Figure 6 shows the residual shifts using the Schmidt, Ménard and Newman methods (outlined in 2.1), and for the following scales: 2001250 kpc (i.e, small scales only),12508000 kpc (i.e, large scales only), 2008000 kpc and 5001500 kpc (our fiducial choice for this work).
We find that the Ménard and Schmidt methods perform similarly. Small differences arise because of how the two methods average over angular scales. We also find that the Newman method results in the noisiest estimates, as the implementation of Newman’s method introduces two new degrees of freedom that the Schmidt/Ménard approaches do not ( and , see 2.1). For the largest angular scales (12508000 kpc), the reconstruction is so noisy that it fails to provide corrections to the photo posteriors, as the MCMC chains fail to converge. The noisier estimates are due to the powerlaw fits: some bins can have degeneracies among powerlaw parameters (especially in the tails of the ), and in some cases the crosscorrelation signal deviates from a pure power law shape.
Results are compatible within statistical errors for different choices of angular scales. Only the shifts obtained using Schmidt’s and Menard’s methods over our nominal scales in the third photo bin are significantly different from the rest. However, the differences are safely within the bounds of our total systematic error. Fig. 6 suggests that non linear galaxy–matter bias (e.g. Smith et al., 2007) seems to have a negligible impact on our methodology. At large scales, the S/N deteriorates, so we have chosen not to use the largest scales (>1500 kpc) in our fiducial analysis.
From fig.6, it is clear that using scales as small as 200 kpc appears to improve the statistical and systematic uncertainties of our method relative to the 500 kpc inner scale radius. However, the differences are small. We have opted to use the larger 500 kpc radius to avoid possible systematic uncertainties that may arise in the data but not in our simulation. In particular, photometric contamination from nearby galaxies will become more important as the inner scale radius is reduced (see Applegate et al., 2014; Choi et al., 2016; Morrison & Hildebrandt, 2015; Simet & Mandelbaum, 2015). Our choice to set is meant to safeguard our results against any such kind of neighboring biases.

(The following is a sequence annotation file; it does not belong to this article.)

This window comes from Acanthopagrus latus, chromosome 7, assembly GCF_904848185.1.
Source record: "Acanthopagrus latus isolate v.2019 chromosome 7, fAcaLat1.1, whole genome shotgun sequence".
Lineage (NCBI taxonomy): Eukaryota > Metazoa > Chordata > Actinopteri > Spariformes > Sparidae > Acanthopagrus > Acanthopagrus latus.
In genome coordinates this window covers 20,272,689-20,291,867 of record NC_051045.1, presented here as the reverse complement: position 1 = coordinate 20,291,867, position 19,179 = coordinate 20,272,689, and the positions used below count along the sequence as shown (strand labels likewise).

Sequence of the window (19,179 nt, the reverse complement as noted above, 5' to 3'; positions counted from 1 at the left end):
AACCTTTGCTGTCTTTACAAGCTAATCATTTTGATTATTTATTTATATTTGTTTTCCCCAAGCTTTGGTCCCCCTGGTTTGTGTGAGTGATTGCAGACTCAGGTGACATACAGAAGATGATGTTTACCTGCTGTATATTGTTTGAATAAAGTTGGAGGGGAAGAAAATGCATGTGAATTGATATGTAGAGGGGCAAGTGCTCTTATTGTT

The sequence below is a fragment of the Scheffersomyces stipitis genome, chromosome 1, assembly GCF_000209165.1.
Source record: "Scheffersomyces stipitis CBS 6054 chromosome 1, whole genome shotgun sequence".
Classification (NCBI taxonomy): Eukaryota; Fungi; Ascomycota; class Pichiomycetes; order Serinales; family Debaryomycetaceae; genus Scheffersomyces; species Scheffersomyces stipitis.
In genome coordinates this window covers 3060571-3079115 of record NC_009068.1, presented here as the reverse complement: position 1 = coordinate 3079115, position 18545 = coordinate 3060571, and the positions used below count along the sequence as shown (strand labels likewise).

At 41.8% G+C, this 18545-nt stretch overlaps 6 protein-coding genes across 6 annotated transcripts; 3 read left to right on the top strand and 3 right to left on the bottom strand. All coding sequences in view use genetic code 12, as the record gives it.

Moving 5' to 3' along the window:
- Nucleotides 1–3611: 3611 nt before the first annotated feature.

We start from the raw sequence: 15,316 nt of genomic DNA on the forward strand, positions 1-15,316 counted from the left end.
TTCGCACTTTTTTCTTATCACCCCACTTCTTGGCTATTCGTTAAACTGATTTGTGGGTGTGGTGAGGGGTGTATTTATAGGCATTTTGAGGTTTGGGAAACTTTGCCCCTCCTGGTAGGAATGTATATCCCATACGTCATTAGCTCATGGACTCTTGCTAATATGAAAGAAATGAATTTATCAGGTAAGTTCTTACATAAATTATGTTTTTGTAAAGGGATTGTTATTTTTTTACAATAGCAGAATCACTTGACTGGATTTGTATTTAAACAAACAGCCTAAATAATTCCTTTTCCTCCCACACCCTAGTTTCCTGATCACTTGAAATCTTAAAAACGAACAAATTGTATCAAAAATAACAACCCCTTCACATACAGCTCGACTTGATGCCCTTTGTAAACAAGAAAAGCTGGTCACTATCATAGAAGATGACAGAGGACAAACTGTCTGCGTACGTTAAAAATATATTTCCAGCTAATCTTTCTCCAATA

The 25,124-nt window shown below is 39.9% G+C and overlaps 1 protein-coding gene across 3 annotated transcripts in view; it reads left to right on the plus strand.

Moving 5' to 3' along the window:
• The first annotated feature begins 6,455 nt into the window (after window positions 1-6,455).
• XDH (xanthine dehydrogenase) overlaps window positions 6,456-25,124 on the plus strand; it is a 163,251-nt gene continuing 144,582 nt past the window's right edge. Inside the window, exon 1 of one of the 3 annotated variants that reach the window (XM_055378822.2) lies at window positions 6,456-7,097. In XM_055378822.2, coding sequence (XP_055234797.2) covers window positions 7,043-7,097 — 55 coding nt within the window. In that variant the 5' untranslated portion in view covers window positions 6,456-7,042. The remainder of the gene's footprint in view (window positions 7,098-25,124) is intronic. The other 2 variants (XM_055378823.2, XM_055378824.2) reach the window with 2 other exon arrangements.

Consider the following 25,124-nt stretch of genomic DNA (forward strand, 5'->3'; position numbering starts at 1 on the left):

5 Discussion
5.1 Impact of galaxy–matter biases on clusteringbased methods
We now demonstrate our previous claim that the bias evolution is responsible for the systematic shifts we observed in 4.1, when we used true redshifts for the reference sample and the true redshift distribution as .
In our standard methodology we have chosen not to correct for the redshift evolution of the galaxy–matter bias of both samples (and for the evolution of the dark matter density field, even if the effect is generally subdominant, Ménard et al. 2013). This approximation holds as long as the biases evolve on scales larger than the typical width of the unknown distribution. In this sense, it is clear that binning the unknown sample into narrow bins through photo or color selection helps to reduce the impact of bias evolution (Ménard et al., 2013; Schmidt et al., 2013; Rahman et al., 2015). If the bins are not sufficiently narrow, neglecting the bias evolution leads to systematic shifts.
We estimate the redshift evolution of the galaxy–matter bias and dark matter density field looking at the autocorrelation functions of the reference and the unknown samples, as suggested in Ménard et al. (2013) and explained in 2.1. We therefore bin both samples in 25 equallyspaced thin bins from z=0.15 to z=0.85 using their true redshift and we then measure the 1bin autocorrelation functions of the samples. If the bins are sufficiently narrow, and each bin has a tophat shape, the autocorrelation functions are simply proportional to , as shown in 2.1. We caution that we use uniform randoms to compute the WL autocorrelation functions: even though the WL sample selection function used in simulation only roughly mimics the one applied to data, using uniform random is only approximately correct. With this caveat in mind, we estimate the redshift distribution using the following estimator:
(14) 
By using the new estimator, we can obtain residual shifts which are compatible with zero (see the values reported in table 3 and fig. 7) within statistical uncertainty. The correction induced by including in the estimator the term accounts for most of the bias evolution systematic, indicating that the major contribution to the systematic is due to the WL sample. The correction induced by the term is negligible.
We emphasize that this estimator can be implemented only in simulations, since in data we do not have access to the true redshifts needed to bin the samples. In Appendix B we show an alternative correction obtained by binning the samples using their photo. The correction only works for the redMaGiC bias, but we decided not to implement it as its impact is negligible.